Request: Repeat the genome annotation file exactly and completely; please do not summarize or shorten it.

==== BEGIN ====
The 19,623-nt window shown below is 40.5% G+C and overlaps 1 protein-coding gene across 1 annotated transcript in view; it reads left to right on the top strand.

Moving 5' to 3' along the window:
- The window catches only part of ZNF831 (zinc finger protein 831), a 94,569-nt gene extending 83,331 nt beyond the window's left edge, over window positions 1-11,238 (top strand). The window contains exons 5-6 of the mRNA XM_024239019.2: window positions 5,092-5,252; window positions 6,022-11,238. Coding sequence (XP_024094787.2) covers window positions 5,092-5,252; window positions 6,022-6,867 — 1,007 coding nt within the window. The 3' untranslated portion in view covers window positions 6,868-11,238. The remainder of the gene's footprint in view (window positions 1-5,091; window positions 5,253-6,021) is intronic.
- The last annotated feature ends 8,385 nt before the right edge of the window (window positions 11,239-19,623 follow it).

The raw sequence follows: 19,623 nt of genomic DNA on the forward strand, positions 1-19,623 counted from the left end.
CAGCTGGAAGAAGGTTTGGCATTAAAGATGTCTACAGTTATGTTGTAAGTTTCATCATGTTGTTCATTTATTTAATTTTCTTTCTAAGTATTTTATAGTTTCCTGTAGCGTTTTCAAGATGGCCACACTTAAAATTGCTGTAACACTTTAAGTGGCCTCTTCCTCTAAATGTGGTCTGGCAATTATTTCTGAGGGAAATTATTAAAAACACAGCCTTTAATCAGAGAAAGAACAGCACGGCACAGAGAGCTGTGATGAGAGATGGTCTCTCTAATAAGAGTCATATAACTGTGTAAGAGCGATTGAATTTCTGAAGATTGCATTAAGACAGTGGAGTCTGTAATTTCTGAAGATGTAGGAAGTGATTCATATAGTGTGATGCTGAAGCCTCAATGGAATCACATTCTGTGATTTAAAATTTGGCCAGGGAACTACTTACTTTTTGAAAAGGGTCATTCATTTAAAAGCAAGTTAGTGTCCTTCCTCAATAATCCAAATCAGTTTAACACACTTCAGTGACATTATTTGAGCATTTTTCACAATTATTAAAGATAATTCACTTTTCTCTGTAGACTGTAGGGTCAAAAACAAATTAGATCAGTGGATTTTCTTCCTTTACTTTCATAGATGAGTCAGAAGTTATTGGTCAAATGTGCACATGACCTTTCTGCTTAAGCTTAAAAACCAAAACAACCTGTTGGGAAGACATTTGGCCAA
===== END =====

The 19,623-nt window shown below is 40.5% G+C and overlaps 1 protein-coding gene across 1 annotated transcript in view; it reads left to right on the top strand.

Moving 5' to 3' along the window:
- The window catches only part of ZNF831 (zinc finger protein 831), a 94,569-nt gene extending 83,331 nt beyond the window's left edge, over window positions 1-11,238 (top strand). The window contains exons 5-6 of the mRNA XM_024239019.2: window positions 5,092-5,252; window positions 6,022-11,238. Coding sequence (XP_024094787.2) covers window positions 5,092-5,252; window positions 6,022-6,867 — 1,007 coding nt within the window. The 3' untranslated portion in view covers window positions 6,868-11,238. The remainder of the gene's footprint in view (window positions 1-5,091; window positions 5,253-6,021) is intronic.
- The last annotated feature ends 8,385 nt before the right edge of the window (window positions 11,239-19,623 follow it).

The raw sequence follows: 19,623 nt of genomic DNA on the forward strand, positions 1-19,623 counted from the left end.
CAGCTGGAAGAAGGTTTGGCATTAAAGATGTCTACAGTTATGTTGTAAGTTTCATCATGTTGTTCATTTATTTAATTTTCTTTCTAAGTATTTTATAGTTTCCTGTAGCGTTTTCAAGATGGCCACACTTAAAATTGCTGTAACACTTTAAGTGGCCTCTTCCTCTAAATGTGGTCTGGCAATTATTTCTGAGGGAAATTATTAAAAACACAGCCTTTAATCAGAGAAAGAACAGCACGGCACAGAGAGCTGTGATGAGAGATGGTCTCTCTAATAAGAGTCATATAACTGTGTAAGAGCGATTGAATTTCTGAAGATTGCATTAAGACAGTGGAGTCTGTAATTTCTGAAGATGTAGGAAGTGATTCATATAGTGTGATGCTGAAGCCTCAATGGAATCACATTCTGTGATTTAAAATTTGGCCAGGGAACTACTTACTTTTTGAAAAGGGTCATTCATTTAAAAGCAAGTTAGTGTCCTTCCTCAATAATCCAAATCAGTTTAACACACTTCAGTGACATTATTTGAGCATTTTTCACAATTATTAAAGATAATTCACTTTTCTCTGTAGACTGTAGGGTCAAAAACAAATTAGATCAGTGGATTTTCTTCCTTTACTTTCATAGATGAGTCAGAAGTTATTGGTCAAATGTGCACATGACCTTTCTGCTTAAGCTTAAAAACCAAAACAACCTGTTGGGAAGACATTTGGCCAA